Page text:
In addition to its electric faculties and unique storage solutions, the R1T will reportedly be a capable off-roader. Those electric motors preclude a low-range transfer case since all of the truck’s torque will be available from zero RPM. Furthermore, each motor will be able to individually apply torque to its assigned wheel, eliminating the need for locking differentials or other torque-management solutions. Rivian also claims a water fording depth of 39 inches; ground clearance expanding from 11 inches in normal mode to 13 inches in off-road mode; and generous approach, departure, and breakover angles.
Like any modern electric worth its salt, the Rivian R1T should be able to charge from the DC fast-charging network. That means 200 miles of added range per 30 minutes of charging, at least while unladen. (We worry to think what the truck’s battery range would be with that aforementioned 11,000-pound trailer in tow.) The R1T will also feature an 11kW onboard charger that can add 50 miles of range in about an hour, perfect for overnight charging in advance of a daily commute.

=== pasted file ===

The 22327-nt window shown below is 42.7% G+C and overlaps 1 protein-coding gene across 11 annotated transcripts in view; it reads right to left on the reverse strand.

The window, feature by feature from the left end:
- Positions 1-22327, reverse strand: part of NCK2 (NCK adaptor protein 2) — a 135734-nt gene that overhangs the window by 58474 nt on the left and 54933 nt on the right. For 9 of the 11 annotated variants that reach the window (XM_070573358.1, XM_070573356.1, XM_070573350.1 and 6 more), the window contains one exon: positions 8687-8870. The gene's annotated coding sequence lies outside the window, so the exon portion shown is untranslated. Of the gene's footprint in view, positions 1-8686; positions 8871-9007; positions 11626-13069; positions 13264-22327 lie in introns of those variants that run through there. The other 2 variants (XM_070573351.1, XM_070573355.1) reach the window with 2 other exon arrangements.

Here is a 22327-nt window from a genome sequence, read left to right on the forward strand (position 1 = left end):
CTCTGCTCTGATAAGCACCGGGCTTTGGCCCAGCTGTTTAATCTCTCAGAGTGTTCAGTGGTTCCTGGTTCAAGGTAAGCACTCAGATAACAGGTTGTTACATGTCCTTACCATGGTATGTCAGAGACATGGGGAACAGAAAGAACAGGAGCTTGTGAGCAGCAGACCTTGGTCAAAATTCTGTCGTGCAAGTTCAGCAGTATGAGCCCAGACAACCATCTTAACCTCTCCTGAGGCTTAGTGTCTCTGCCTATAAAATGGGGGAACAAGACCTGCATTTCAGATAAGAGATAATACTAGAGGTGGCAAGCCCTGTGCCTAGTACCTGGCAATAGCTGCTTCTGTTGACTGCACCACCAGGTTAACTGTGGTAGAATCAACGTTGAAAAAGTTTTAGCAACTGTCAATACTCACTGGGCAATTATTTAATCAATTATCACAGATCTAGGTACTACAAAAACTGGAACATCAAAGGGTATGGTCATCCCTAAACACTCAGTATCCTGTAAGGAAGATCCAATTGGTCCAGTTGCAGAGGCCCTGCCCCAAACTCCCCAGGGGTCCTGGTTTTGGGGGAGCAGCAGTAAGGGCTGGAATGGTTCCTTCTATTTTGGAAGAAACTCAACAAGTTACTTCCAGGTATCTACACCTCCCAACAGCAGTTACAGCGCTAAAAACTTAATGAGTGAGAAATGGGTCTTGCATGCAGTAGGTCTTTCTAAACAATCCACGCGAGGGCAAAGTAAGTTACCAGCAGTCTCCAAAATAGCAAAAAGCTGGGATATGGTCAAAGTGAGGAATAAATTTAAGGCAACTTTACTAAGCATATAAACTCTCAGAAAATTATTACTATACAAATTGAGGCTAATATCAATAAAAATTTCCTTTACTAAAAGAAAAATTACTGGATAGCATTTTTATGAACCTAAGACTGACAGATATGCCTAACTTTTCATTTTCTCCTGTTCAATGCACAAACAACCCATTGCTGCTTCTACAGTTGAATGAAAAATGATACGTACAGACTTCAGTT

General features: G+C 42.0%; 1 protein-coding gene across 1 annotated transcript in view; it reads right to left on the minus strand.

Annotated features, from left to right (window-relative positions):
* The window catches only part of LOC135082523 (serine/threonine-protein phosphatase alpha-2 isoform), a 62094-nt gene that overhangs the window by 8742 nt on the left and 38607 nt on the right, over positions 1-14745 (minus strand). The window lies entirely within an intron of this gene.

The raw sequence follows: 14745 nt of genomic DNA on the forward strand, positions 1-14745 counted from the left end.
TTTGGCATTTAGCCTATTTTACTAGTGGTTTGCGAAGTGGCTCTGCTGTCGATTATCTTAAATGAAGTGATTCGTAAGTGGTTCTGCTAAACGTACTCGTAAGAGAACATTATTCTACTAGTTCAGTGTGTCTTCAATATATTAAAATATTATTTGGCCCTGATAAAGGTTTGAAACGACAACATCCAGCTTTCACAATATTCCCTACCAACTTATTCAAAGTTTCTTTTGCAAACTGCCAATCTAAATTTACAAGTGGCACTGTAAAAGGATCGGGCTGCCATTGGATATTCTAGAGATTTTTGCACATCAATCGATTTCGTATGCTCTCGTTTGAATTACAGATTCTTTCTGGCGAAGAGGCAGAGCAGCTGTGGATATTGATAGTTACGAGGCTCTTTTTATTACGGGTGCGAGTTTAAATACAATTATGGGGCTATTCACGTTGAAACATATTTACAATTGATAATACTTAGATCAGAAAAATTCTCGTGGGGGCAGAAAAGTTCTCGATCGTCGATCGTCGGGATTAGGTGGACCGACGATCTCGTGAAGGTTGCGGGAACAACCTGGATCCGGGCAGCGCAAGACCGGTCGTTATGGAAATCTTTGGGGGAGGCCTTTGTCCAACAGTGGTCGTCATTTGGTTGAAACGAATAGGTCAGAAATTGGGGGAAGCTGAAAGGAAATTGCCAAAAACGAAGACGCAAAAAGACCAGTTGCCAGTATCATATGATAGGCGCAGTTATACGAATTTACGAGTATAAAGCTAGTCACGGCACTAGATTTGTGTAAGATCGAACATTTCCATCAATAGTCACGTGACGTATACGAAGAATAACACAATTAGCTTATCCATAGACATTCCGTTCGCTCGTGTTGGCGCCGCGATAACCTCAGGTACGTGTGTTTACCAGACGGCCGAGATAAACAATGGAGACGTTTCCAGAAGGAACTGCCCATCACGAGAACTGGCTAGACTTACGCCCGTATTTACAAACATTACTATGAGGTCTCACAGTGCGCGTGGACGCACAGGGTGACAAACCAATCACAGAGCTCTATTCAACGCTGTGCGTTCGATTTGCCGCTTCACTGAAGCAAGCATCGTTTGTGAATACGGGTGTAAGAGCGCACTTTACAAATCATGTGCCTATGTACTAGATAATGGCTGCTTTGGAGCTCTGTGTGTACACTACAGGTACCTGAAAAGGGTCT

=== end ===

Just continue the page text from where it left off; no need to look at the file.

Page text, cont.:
The Rivian will also be fully connected, boasting autonomous freeway capability thanks to high-precision GPS, lidar, radar, ultrasonic sensors, and a suite of cameras. Inside, the passengers get treated to a total audiovisual experience, with a 15.6-inch center touchscreen, 12.3-inch digital instrument display, and a 6.8-inch rear touchscreen. Rivian claims the infotainment system’s interface was designed to encourage outdoor exploration, featuring dedicated maps, music, and navigation to maximize functionality on those adventures.
Rivian claims it will be able to bring the R1T to market for $61,500 after the federal tax credit. That suggests the vehicle’s retail price will be $69,000 in total. While that’s a tough pill to swallow at first blush, many modern 1/2-ton trucks cost in excess of $60,000, and the Tesla Model X has a starting price well above $80,000. Viewed in that light, the Rivian R1T might be something of a bargain, especially given its modern, aggressive interior and exterior design. In that wise, the R1T proves that you don’t have to resort to jellybean or spacepod shapes to create a modern electric utility vehicle.
Alas, all of the above details are merely academic at this point. The Rivian has yet to undergo any official testing or ratings process for payload, towing, power output, or range. But it’s nevertheless exciting to see the company put out a proof of concept like this, offering the pickup market something new and truly modern. We hope it pans out, and you can bet we’ll be at the Los Angeles Auto Show this week checking the R1T out in person.